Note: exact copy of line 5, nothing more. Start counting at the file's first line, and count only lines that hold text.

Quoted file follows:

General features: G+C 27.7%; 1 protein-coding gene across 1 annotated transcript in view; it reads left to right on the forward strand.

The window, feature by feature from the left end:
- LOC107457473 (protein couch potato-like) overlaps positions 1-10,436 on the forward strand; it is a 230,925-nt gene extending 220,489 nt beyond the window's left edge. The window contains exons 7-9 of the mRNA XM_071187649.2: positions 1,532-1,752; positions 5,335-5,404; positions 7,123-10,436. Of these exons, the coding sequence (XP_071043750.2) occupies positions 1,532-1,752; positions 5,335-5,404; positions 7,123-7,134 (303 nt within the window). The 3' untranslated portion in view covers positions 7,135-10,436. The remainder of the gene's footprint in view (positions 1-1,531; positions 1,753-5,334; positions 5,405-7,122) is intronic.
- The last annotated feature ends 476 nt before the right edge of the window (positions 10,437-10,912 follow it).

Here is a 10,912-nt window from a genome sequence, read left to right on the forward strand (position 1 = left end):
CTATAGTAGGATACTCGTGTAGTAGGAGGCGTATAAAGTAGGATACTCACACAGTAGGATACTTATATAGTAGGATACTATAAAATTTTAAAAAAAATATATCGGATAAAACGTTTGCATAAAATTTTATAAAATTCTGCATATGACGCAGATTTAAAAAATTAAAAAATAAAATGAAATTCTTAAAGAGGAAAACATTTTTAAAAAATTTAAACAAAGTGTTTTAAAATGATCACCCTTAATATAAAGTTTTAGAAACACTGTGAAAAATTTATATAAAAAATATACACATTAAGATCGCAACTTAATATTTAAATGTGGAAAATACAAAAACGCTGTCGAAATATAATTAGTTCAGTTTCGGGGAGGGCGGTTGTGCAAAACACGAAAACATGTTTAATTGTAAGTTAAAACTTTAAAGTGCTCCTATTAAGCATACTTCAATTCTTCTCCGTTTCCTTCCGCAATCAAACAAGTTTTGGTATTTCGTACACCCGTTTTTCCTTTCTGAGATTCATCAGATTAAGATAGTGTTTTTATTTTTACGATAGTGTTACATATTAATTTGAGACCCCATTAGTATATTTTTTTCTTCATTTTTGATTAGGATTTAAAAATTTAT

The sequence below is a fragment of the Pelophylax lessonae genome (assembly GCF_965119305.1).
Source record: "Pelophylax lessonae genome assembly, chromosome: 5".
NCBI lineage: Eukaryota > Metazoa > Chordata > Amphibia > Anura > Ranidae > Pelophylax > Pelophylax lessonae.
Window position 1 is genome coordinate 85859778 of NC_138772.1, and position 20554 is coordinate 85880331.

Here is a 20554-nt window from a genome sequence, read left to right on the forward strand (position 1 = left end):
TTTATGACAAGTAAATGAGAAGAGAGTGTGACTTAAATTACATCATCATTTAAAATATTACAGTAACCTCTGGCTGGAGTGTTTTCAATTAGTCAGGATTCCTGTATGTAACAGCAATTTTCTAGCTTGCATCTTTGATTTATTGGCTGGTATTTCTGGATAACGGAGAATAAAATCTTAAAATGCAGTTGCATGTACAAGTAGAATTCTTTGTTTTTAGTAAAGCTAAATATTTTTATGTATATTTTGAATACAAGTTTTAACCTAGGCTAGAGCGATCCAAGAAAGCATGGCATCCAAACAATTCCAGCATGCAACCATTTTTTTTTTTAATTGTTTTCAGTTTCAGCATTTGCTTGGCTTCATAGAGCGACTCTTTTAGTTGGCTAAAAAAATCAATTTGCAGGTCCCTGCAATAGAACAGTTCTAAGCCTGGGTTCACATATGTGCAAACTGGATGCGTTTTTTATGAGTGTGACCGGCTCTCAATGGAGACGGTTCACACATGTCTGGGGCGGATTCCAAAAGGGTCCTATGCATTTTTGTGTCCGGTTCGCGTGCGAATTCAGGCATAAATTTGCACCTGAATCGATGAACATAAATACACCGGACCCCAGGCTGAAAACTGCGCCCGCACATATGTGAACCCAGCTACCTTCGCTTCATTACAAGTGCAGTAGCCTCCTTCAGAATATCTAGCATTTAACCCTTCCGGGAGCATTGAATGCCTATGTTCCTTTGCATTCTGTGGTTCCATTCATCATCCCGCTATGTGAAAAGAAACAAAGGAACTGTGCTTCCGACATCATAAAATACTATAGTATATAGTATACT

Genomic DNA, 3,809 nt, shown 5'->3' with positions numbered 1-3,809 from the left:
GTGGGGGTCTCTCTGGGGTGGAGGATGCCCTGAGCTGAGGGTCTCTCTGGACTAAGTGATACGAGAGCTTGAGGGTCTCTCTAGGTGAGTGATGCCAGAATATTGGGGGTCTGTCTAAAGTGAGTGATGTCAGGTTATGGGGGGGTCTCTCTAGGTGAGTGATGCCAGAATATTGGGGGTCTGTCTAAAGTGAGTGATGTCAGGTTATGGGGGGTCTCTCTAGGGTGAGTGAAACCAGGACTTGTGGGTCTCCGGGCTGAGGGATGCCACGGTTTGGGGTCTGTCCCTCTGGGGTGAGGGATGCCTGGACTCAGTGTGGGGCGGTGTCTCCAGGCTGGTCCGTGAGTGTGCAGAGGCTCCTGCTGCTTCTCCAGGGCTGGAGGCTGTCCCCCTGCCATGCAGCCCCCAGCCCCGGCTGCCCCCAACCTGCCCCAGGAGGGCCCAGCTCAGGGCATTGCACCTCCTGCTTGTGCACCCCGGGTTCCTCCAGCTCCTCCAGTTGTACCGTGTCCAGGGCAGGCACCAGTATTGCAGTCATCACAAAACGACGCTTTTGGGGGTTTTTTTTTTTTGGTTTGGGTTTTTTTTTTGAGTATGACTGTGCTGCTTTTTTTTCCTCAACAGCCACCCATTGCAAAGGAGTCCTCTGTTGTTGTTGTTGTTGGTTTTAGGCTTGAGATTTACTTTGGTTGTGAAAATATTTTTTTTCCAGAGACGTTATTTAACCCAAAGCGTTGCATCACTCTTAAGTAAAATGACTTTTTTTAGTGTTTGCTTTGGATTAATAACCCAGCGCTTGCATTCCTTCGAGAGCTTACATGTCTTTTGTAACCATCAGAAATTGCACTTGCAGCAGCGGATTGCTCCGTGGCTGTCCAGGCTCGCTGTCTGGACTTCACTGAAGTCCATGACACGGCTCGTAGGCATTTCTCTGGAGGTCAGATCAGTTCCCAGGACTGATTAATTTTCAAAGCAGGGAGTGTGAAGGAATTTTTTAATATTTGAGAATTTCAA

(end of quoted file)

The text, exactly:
Here is a 10,912-nt window from a genome sequence, read left to right on the forward strand (position 1 = left end):